A reader shared this observation:
There I was, headed to work at the Capitol, seeing the DOH parking lot mostly empty for Furlough Friday, wondering how we could help our petite, elderly custodian — who is now left to look after our entire floor, three other custodians having been laid off — cope with the new routine. Just then I saw what I’ve since been told is a brand new boom truck at the traffic circle fronting the Governor’s residence. A crew of three was placing holiday lights in the fresh Norfolk pine placed there — one man in the bucket, one man controlling the bucket arm, and one man (in a spiffy hard hat), well, watching.
We can furlough our teachers, we can furlough employees, but we just have to have three guys using a new boom truck to put up holiday lights in front of the Governor’s house?
I’m sure that’s a feeling shared by a lot of people this year as priorities become clearer against the dark financial background.
The thread of comments from the last couple of entries regarding the Hawaii Employer-Union Health Benefits Trust Fund has yielded some interesting information. Even if you don’t normally read the comments, these are worth checking.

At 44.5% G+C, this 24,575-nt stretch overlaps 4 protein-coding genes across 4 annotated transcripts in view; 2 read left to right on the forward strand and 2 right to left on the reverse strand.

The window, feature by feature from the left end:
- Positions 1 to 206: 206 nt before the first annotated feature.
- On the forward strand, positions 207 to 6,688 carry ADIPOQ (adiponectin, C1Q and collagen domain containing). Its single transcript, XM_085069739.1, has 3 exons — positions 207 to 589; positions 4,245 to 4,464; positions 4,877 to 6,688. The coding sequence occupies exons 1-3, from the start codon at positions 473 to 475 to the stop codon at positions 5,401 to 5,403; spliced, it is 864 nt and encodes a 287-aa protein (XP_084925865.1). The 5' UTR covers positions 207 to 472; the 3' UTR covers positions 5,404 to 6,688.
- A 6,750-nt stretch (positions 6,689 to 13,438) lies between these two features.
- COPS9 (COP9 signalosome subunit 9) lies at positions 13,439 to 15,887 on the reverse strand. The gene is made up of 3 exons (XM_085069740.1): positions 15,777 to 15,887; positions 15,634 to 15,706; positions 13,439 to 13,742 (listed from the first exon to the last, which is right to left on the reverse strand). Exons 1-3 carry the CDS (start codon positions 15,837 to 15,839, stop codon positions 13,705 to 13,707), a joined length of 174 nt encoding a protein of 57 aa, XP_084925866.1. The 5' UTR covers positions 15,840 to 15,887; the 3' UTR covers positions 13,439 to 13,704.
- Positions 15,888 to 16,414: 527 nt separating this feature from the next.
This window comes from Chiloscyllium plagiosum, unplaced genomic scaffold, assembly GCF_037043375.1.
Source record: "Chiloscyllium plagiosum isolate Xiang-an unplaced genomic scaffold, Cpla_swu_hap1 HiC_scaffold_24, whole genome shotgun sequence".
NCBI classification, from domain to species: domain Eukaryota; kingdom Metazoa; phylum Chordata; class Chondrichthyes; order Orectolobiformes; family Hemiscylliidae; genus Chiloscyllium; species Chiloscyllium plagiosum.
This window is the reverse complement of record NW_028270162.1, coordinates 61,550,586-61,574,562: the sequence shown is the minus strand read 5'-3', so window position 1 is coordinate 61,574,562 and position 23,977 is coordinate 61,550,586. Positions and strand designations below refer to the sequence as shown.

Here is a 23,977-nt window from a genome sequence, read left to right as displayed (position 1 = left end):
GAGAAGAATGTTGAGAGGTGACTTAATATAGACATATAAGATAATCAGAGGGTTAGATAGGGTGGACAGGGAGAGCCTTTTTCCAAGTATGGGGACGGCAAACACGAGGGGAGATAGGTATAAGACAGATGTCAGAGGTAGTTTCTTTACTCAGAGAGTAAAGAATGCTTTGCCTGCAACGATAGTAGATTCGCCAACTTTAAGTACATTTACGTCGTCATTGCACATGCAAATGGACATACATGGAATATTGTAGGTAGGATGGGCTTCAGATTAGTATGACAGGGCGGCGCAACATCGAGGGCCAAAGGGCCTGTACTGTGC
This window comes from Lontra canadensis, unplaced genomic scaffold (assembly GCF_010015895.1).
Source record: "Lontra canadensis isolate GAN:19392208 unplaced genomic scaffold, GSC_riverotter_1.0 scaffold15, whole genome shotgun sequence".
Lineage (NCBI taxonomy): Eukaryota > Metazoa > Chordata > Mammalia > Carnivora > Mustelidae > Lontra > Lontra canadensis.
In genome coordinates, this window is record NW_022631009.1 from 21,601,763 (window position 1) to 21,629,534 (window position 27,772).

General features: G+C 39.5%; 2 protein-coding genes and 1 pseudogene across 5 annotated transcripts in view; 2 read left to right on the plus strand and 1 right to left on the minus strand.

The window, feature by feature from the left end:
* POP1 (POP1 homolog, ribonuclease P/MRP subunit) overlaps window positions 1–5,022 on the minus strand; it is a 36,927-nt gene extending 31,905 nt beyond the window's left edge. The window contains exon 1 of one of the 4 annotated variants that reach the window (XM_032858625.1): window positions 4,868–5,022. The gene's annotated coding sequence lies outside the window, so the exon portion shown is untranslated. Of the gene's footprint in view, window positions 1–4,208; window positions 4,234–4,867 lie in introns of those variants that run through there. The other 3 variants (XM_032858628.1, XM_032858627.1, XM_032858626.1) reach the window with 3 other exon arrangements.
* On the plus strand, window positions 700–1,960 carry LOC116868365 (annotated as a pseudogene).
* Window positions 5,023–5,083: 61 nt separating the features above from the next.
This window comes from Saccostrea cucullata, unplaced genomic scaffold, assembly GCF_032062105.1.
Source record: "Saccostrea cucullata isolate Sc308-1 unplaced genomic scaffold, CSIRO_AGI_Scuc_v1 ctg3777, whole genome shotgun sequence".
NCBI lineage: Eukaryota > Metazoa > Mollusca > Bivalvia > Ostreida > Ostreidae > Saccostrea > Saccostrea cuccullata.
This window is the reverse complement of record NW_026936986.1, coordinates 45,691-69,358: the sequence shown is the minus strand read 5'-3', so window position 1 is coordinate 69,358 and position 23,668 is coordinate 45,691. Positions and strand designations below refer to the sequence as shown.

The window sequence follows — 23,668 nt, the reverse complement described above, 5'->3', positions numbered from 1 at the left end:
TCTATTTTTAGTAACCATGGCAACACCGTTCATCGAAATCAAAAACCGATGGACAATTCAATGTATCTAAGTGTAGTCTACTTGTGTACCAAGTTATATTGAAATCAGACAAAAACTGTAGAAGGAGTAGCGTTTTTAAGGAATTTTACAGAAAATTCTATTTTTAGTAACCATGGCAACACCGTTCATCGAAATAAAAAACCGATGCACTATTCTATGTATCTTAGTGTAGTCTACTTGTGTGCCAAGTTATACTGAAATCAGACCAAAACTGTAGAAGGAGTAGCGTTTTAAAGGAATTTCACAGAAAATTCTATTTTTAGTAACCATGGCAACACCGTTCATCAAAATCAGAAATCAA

When another Navy officer at Pearl Harbor was relieved of command last week, I had to wonder what the heck is going on? A sub captain was dismissed earlier.
Little news has emerged about these cases and what policies or problems tie them together.
I finally found an online forum on the issue. Lots of informed speculation among the “tin foil” moments. One comment noted that 13 commanding officers are relieved in a normal year. So it’s not clear whether this year is above average or not.
But you would think that several cases in one command like Pearl Harbor would interest reporters and prompt more inquiry.
And let me recommend this column on corruption and war by my old friend, Gene Stoltzfus, who regulary seems so wise.